25th October 2013
The school run, waking up late, University or the “I’ll eat later” excuse are not justifiable reasons to skip one of the most important meals of the day. During one’s dormant state, the body has been deprived of food for a number of hours. It is significantly important that you fuel your body in order to function efficiently throughout the day. Additionally, the likelihood of binging on sugar ridden snacks as a supplement for skipping breakfast decreases greatly. Our bodies crave sugar because of glucose which is needed during the chemical process of respiration in which energy is released from food. Low blood sugar levels cause irritability and fatigue – both of which we could all do without, especially on a Monday morning. Consume something light enough for the early morning but heavy enough to keep you satisfied until lunchtime. Breakfast kicks starts your day and improves general mental performance.
What’s better than the confines of an insulated duvet on an unforgiving winter morning? An ample portion of oats ‘with a multitude of benefits. It has been proven to lower cholesterol by 20% if eaten every day. Its high fibre content keeps you feeling full for longer (which helps to sustain weight) at a stable blood sugar level, this means no sky scraping sugar highs and steep crashes to the depths of despair, furthermore, a breakfast with high sugar and fat content is laced with problems; you’ll be starving quicker than you can say sayonara. The soluble fibre within oat grains reduces hypertension while keeping bowel movements regular. Consuming oats is perfect if you’re looking to lead a healthier lifestyle as oats have the optimum balance of protein and essential fatty acids, vitamins, minerals and beta glucan which has healing properties. As an antioxidant, it contains selenium which works with Vitamin E throughout the body to aid in the reduction of asthmatic symptoms and heart disease as well as the prevention of colon cancer.
What I particularly enjoy about oats is its neutral taste which makes combinations endless, whether its fruits or honey (responsibly of course). If you’re strapped for time, try an oats smoothie. Blend together bananas and strawberries with milk, honey and cinnamon (great for influenza and brain function). The natural sugars from the bananas and strawberries will be sure to appease your sweet tooth, a healthier substitute for processed sugars that won’t cause a blood sugar spike. What’s even better about oats is that its hypoallergenic properties means its great for sensitive skin and can be used as a facial exfoliant or bath bomb!
Obliging Omelette with radiant toasted rye bread
An omelette complete with onions, tomatoes and sliced sausage with a carbohydrate addition – MmMmMm! Eggs are a rich source of Vitamin B choline which helps the body to produce new cell membranes whilst reducing chronic inflammation, a consequence of the body’s natural healing process becoming harmful which can lead to heart disease and diabetes. The protein in eggs aids in muscle building boosts the immune system, repairs tissue and gives you healthy skin and nails. Tomatoes contain lycopene, an antioxidant that wards off prostate, breast and stomach cancer as well as age-related macular degeneration (the decay of the back of the eye) and fighting physical signs of ageing (wrinkles). Cooked tomatoes contain more lycopene, because of its fat solubility, I recommend frying omelettes in coconut oil. Although I detest onions with a passion, the phytochemicals within my most loathed vegetable improves the manner in which Vitamin C works within your body for increased immunity and reducing the risk of gastric ulcer development.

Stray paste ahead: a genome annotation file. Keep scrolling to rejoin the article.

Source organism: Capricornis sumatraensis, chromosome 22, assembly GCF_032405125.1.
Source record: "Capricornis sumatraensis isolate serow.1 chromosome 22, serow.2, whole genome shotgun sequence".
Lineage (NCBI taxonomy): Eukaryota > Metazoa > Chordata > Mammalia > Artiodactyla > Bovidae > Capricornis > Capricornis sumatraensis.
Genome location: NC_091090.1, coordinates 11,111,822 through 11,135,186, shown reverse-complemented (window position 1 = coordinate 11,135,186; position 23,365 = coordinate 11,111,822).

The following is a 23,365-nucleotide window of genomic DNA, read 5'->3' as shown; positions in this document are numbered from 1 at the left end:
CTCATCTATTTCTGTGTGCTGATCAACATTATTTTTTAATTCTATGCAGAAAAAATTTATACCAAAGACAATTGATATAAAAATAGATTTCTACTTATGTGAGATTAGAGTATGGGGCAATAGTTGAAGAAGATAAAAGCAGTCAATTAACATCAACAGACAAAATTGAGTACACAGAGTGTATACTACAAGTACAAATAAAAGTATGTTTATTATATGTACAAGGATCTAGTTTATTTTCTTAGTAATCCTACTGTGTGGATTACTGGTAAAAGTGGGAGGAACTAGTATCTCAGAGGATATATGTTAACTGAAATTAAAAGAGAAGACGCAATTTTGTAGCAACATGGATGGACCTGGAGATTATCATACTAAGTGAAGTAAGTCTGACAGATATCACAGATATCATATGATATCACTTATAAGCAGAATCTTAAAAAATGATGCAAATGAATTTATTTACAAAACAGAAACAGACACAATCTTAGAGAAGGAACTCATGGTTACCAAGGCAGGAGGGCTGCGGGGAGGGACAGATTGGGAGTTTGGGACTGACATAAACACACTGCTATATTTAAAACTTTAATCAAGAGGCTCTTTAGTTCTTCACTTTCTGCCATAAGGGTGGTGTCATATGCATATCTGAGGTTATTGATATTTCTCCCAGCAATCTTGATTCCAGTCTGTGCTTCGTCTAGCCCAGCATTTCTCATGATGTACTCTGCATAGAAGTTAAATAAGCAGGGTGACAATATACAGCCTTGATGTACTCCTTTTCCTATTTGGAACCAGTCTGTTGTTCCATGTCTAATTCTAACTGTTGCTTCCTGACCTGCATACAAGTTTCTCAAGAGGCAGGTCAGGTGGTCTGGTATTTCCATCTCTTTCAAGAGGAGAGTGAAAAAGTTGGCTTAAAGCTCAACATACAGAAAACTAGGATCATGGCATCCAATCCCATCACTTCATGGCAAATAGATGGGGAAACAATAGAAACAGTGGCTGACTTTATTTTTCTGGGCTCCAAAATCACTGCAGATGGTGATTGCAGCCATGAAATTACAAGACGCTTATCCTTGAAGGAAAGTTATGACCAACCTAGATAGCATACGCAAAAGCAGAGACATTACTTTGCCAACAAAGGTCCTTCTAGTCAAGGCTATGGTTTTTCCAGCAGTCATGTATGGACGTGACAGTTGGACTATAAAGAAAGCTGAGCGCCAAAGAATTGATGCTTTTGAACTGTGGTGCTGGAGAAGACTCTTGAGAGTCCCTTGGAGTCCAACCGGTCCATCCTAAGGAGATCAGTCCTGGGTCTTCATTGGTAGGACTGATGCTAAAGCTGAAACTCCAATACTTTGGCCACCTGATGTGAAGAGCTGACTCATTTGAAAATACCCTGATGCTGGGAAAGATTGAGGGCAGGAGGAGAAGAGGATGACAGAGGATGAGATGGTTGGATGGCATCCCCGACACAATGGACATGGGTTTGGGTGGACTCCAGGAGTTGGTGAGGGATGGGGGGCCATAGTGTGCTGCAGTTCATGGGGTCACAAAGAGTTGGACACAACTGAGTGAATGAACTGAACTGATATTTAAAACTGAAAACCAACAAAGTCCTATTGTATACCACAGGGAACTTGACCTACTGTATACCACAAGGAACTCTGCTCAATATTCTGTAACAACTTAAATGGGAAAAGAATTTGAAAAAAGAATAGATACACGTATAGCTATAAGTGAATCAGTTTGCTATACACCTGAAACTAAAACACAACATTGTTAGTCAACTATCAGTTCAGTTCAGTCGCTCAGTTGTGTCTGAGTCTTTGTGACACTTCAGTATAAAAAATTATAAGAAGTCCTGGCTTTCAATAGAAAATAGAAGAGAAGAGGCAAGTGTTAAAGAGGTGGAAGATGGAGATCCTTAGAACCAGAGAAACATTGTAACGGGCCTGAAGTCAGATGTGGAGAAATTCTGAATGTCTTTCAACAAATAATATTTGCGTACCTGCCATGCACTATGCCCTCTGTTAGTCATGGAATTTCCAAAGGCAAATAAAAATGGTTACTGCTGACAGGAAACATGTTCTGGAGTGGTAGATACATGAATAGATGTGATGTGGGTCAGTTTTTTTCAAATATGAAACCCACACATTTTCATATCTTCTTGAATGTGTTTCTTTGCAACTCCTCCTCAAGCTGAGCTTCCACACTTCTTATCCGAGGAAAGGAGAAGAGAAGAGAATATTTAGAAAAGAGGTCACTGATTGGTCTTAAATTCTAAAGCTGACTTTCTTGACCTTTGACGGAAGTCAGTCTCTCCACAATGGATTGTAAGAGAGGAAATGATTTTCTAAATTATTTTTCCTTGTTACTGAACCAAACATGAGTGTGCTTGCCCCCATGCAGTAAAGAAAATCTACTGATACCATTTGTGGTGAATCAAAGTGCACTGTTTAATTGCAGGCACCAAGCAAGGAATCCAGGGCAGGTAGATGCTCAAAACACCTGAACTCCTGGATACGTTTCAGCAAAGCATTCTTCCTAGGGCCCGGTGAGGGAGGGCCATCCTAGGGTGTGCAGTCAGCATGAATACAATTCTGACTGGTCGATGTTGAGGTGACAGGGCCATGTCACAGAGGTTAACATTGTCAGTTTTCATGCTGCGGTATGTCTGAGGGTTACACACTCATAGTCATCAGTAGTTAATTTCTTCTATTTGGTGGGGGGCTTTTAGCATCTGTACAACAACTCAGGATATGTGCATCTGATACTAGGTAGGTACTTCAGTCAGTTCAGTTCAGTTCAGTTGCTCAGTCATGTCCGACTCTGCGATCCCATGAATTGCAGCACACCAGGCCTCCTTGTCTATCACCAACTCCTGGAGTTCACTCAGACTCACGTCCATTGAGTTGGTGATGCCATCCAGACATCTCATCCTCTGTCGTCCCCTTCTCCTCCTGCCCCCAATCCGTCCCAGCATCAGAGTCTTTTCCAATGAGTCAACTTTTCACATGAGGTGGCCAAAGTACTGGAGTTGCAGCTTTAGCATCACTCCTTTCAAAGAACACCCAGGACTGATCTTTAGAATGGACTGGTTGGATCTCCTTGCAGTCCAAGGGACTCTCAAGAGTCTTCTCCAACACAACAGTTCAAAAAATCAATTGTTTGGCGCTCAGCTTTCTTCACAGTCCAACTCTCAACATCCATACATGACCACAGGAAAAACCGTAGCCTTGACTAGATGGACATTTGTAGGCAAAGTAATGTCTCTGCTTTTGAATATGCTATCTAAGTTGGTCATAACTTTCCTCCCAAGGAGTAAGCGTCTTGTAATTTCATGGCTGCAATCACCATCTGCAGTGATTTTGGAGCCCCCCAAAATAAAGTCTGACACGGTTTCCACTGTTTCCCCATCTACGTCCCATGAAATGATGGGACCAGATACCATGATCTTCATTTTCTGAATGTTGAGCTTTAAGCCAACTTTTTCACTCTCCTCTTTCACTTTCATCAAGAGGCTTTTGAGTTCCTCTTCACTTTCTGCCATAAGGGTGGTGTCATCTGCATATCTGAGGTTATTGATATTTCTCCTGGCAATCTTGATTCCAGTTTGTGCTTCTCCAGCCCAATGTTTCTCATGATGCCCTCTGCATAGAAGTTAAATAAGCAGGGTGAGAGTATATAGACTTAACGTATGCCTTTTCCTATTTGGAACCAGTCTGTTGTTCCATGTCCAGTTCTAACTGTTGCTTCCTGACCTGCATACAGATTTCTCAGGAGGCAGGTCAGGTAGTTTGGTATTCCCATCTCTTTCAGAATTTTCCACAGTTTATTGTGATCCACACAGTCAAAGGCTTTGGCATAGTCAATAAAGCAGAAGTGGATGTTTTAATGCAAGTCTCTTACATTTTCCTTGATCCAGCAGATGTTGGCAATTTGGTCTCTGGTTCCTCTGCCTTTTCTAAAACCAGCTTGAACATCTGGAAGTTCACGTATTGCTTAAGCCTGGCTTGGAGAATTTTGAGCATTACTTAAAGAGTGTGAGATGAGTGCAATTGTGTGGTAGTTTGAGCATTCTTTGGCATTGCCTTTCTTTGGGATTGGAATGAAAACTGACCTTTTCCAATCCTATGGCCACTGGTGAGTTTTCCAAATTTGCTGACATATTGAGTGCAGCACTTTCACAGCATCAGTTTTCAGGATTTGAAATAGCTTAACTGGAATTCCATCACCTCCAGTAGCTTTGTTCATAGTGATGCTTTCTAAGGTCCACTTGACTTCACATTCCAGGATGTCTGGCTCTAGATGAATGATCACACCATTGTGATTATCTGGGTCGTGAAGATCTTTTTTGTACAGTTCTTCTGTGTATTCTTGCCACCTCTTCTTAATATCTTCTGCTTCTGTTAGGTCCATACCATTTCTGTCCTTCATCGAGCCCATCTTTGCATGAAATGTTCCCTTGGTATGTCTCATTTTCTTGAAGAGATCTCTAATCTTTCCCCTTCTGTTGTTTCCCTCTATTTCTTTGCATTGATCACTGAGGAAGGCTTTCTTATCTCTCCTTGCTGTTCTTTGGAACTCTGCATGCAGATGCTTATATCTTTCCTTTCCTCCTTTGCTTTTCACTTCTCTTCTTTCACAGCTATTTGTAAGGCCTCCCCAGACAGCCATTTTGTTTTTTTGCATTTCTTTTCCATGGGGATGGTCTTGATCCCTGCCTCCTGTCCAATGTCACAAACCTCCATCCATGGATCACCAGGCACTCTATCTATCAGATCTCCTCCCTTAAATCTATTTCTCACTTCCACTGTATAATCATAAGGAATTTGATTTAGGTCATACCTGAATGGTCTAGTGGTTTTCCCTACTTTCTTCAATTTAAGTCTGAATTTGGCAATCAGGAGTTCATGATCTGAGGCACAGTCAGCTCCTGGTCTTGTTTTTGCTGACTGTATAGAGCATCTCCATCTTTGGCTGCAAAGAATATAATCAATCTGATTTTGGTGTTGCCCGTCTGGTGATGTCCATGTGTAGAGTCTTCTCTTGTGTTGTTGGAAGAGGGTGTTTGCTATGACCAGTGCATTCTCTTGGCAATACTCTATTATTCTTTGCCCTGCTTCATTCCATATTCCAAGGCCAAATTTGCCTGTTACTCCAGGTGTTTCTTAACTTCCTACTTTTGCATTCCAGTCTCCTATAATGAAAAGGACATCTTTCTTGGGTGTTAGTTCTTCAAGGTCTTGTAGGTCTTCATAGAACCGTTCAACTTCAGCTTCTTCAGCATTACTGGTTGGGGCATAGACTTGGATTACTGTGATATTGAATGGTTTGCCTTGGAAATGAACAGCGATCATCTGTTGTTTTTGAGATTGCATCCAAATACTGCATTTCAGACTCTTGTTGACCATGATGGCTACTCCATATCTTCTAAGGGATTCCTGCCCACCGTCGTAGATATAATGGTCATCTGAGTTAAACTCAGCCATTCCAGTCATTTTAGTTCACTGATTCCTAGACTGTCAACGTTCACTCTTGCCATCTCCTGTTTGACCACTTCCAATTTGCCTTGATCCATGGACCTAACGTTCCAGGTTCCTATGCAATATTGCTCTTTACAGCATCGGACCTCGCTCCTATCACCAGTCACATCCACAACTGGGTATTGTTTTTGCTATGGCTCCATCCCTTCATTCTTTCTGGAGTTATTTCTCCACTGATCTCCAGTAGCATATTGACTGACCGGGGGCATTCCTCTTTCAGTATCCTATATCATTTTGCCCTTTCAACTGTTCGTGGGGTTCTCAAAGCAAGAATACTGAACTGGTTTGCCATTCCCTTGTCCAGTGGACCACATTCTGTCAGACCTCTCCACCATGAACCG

As a carnivorous villain, for me, an omelette isn’t complete without something I can really sink my canines into – sliced sausage. Not only is it an added boost of protein, they provide energy and help with the maintenance of muscle mass. Pork sausage has been categorised as unhealthy because of its high sodium content, so you may want to substitute this with turkey sausage, turkey contains amino acid tryptophan that helps with sleep and curbing hunger while chicken sausage doesn’t contain as much fat as pork sausage.
Rye bread is low on the glycaemic index which prevents gall stones and is packed with nutrients such as iron, potassium, calcium, zinc, vitamin E and B.
Mighty Millet porridge
The cereal plant millet has been crowned as one of the World’s healthiest foods because of its infastructure of important nutrients such as manganese (essential for healthy bones) phosphorus (aids in the development of teeth and assists in kidney processes) and magnesium (keeps blood pressure normal and the heart healthy) Millet porridge is a worldwide favourite. It’s a popular breakfast in the African countries of Ghana and Ethiopia, an ingredient used in roti in India and cooked with rice and beans in the Caribbean. A serving of 174 grams includes over 80 nutrients and significantly lowers the risk of Type 2 Diabetes, moreover, it helps develop and repair body tissue, prevents gall stones, breast cancer and heart failure. It’s a God send for postmenopausal women with high cholesterol or other cardiovascular diseases. Before cooking, rinse millet thoroughly with water to get rid of debris. Add water and leave to boil, cover and let it simmer for at least 25 minutes. For a nuttier alternative, roast millet grains before boiling.